More than 150 migrants were brought ashore in six hours after crossing the Channel to the UK in small boats.
Border Force intercepted 13 boats between 6.20am and 12.30pm on Tuesday, carrying a total of 159 people, the Home Office said.
At least three young children were among the group, pictures show.
Those on board told immigration officials they were Kuwaiti, Iranian, Syrian, Palestinian, Yemeni, Egyptian, Ethiopian, Eritrean, Afghan, Libyan, Sudanese, Moroccan, Turkish and Chad nationals.
It takes the total number of migrants who have reached the UK so far this year to more than 3,000, analysis by the PA news agency shows.
Last week more than 350 people made the crossing, with 137 on Friday alone.
Some 180 reached the UK on July 12 – the current single day record for the year.
The crossings continued on Wednesday, with Border Force intercepting four boats carrying a total of 43 migrants.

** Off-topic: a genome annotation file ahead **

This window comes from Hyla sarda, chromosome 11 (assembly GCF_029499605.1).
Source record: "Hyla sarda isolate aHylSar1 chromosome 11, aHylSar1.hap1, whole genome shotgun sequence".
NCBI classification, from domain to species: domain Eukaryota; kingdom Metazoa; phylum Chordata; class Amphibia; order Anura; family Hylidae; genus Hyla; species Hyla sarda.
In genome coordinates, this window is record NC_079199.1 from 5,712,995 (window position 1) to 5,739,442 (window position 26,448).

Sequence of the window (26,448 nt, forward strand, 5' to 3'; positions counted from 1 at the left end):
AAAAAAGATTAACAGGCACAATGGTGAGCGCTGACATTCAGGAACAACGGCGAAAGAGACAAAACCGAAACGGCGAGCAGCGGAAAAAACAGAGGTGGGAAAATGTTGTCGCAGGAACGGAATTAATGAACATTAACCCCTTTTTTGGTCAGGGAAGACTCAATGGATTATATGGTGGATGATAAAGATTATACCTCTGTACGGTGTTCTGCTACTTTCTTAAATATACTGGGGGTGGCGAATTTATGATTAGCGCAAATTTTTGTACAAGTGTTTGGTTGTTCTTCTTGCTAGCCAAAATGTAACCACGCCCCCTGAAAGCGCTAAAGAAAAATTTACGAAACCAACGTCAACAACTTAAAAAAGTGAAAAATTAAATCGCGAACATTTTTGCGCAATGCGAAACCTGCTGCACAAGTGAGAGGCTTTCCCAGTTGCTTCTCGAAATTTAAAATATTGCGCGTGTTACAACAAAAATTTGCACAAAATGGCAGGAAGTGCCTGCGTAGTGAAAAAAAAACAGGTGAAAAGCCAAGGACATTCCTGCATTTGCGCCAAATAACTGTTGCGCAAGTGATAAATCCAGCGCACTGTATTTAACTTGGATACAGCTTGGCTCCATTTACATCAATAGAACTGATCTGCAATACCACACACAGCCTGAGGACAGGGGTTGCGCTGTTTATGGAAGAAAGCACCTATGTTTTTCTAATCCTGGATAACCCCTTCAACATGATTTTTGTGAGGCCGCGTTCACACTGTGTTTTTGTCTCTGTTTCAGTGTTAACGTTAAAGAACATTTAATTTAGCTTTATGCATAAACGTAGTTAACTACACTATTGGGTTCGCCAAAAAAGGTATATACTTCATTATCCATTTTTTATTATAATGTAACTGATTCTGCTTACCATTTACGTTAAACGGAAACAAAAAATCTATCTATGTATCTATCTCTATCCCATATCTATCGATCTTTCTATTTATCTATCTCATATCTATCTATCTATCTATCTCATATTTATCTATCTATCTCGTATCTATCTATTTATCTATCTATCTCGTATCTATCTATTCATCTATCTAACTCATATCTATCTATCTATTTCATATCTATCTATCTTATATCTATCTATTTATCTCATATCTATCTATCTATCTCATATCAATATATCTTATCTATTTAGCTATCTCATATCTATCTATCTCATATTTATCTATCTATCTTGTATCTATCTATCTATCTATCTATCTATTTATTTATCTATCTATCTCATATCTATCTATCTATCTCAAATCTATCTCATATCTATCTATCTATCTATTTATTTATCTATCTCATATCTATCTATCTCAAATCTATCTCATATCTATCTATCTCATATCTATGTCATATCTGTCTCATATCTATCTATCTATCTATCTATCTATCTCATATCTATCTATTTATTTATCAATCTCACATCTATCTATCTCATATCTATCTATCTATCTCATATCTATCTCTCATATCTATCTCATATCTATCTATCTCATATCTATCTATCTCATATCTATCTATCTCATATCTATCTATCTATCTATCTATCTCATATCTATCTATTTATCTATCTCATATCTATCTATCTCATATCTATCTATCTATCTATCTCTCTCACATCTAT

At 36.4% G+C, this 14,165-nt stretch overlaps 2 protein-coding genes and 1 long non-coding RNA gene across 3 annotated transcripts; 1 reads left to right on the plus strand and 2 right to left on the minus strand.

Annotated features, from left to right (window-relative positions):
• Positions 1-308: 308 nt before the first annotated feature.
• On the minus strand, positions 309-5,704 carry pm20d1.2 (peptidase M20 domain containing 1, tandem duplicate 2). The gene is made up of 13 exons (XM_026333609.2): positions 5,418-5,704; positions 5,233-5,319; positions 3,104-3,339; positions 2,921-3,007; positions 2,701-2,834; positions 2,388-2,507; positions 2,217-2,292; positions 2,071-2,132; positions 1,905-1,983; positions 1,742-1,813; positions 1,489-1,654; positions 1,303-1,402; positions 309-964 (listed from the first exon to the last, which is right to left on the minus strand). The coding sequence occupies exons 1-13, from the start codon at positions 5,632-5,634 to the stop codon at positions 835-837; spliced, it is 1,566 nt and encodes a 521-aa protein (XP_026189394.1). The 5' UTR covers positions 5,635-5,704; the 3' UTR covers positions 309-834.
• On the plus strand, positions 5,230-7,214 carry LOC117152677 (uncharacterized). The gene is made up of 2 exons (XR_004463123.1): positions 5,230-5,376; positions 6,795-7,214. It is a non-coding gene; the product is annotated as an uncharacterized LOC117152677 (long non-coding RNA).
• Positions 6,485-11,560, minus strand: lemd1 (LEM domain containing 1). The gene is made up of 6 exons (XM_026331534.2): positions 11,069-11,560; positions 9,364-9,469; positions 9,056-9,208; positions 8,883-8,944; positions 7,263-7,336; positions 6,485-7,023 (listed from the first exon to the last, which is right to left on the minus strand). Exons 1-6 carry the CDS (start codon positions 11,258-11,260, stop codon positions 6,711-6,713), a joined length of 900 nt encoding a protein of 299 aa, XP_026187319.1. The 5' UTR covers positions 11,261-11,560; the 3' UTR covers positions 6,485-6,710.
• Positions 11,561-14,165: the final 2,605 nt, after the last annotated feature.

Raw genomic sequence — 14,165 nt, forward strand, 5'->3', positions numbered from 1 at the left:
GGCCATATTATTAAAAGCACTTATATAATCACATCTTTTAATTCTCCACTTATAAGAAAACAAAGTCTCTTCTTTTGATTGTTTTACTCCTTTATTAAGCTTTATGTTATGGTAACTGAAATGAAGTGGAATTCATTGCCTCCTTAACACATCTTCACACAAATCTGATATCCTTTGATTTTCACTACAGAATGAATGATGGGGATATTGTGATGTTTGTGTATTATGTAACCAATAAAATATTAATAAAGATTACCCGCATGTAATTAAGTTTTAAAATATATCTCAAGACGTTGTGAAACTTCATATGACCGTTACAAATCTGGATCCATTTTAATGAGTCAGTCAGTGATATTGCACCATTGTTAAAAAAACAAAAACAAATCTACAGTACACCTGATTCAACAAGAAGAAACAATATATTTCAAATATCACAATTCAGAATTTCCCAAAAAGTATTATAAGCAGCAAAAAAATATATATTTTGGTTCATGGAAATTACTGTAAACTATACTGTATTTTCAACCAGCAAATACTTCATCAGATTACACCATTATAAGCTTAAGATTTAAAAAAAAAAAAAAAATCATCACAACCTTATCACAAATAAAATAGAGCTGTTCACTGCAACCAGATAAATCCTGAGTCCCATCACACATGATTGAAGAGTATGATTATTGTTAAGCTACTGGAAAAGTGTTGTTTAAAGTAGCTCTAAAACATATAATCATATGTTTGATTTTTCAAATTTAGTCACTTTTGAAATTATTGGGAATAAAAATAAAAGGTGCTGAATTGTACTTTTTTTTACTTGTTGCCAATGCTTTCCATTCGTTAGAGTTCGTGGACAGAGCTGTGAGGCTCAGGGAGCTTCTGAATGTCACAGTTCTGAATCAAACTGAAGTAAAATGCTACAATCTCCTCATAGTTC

The latest wave of incidents comes amid a bout of warm weather and calm waters.
On Monday, it emerged that hundreds of boats believed to have been used in past attempts are being stored at a high-security government compound in Dover.
The discarded dinghies and rowing boats, which were discovered piled on top of one another, were pictured at a warehouse storage facility on an industrial estate in the Whitfield area of the Kent port town.
The boats are stored to use as evidence in people-smuggler prosecutions, the Home Office said.
Despite agreeing to launch a Franco-British intelligence cell, it emerged that the countries are embroiled in a row on tactics used to tackle the crossings crisis – particular whether maritime law permits French authorities to intercept boats at sea and take them back to the Continent.
Earlier this month, Home Secretary Priti Patel told PA that no new target date has been set for when the crossings would become an “infrequent phenomenon”.
Less than a year ago she vowed “urgent action” on the dangerous journeys, aiming for them to be virtually eradicated by spring this year.
Charities have repeatedly insisted that the only way to tackle the crossings is by committing to providing migrants with safe, legal routes of passage for those seeking sanctuary in the UK.
The Home Office has said migrants should be claiming asylum in the first safe European country they arrive in.